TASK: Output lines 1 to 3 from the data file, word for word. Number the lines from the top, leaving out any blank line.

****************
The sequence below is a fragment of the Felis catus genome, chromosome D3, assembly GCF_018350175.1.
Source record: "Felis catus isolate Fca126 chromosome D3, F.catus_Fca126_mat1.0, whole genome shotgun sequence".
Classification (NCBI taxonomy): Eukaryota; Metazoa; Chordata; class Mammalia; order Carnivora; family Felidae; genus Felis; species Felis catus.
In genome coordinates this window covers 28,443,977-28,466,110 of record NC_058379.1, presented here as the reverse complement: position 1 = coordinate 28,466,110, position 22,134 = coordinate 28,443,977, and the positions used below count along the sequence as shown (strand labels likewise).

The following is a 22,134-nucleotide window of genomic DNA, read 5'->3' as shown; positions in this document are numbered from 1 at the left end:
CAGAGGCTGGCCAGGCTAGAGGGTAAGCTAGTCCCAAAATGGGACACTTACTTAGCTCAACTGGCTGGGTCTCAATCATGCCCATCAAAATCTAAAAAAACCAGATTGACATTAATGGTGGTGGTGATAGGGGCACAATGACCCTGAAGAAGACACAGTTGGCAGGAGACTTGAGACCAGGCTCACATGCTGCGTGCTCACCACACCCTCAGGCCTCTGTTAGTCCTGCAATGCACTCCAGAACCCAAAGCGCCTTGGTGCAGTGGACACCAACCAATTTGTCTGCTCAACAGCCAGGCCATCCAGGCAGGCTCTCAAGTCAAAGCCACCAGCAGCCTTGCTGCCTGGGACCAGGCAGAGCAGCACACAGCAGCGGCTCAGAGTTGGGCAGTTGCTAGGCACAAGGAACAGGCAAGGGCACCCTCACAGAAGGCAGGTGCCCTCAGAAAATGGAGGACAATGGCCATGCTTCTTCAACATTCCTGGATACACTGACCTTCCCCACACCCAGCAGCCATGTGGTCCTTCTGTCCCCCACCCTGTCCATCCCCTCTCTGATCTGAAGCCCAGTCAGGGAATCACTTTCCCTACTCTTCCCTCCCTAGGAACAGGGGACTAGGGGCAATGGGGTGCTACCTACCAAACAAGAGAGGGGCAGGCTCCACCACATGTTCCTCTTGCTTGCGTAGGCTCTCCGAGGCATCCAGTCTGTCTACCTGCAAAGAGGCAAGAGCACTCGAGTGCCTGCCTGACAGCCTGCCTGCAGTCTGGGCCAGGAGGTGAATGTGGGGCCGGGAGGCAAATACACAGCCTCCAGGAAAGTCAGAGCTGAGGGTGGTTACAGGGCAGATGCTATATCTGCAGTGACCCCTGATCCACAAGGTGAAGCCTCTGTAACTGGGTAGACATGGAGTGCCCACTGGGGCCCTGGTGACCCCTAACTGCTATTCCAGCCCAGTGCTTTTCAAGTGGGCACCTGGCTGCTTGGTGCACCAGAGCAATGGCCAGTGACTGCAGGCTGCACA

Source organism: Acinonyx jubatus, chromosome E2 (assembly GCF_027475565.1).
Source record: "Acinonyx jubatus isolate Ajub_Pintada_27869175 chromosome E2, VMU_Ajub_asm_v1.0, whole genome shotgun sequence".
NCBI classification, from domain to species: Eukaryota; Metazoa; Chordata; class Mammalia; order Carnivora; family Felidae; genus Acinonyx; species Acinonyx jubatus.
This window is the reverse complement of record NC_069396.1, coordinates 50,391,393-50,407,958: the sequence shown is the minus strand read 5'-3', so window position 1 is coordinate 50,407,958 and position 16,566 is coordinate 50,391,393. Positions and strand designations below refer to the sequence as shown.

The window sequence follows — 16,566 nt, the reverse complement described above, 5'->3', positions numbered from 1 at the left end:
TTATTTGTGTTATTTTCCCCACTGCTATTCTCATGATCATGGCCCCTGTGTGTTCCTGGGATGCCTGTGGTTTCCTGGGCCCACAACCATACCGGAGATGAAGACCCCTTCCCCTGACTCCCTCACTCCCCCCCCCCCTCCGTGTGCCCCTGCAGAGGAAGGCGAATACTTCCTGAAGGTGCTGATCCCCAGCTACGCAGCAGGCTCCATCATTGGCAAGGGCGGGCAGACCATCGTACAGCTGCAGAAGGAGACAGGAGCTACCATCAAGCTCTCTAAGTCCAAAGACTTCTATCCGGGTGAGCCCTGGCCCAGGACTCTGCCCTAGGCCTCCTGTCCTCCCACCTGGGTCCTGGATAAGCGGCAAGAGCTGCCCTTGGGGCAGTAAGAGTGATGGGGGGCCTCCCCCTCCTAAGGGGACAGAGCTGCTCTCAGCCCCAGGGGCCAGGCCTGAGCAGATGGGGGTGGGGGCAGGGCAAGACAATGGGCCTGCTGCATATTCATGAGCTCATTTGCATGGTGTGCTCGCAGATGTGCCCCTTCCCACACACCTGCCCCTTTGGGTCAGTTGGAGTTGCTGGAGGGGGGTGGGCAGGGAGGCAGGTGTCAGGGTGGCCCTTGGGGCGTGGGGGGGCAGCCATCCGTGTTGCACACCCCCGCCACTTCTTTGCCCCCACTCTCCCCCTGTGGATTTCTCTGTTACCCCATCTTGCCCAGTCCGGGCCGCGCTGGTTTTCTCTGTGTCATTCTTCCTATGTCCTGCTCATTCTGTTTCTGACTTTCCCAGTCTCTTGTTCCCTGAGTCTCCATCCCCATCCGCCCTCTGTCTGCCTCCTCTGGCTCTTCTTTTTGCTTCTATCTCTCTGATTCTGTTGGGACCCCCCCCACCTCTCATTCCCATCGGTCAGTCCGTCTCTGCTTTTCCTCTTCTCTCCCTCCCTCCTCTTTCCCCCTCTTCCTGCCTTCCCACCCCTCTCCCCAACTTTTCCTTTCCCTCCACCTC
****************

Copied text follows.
The sequence below is a fragment of the Felis catus genome, chromosome D3, assembly GCF_018350175.1.
Source record: "Felis catus isolate Fca126 chromosome D3, F.catus_Fca126_mat1.0, whole genome shotgun sequence".
Classification (NCBI taxonomy): Eukaryota; Metazoa; Chordata; class Mammalia; order Carnivora; family Felidae; genus Felis; species Felis catus.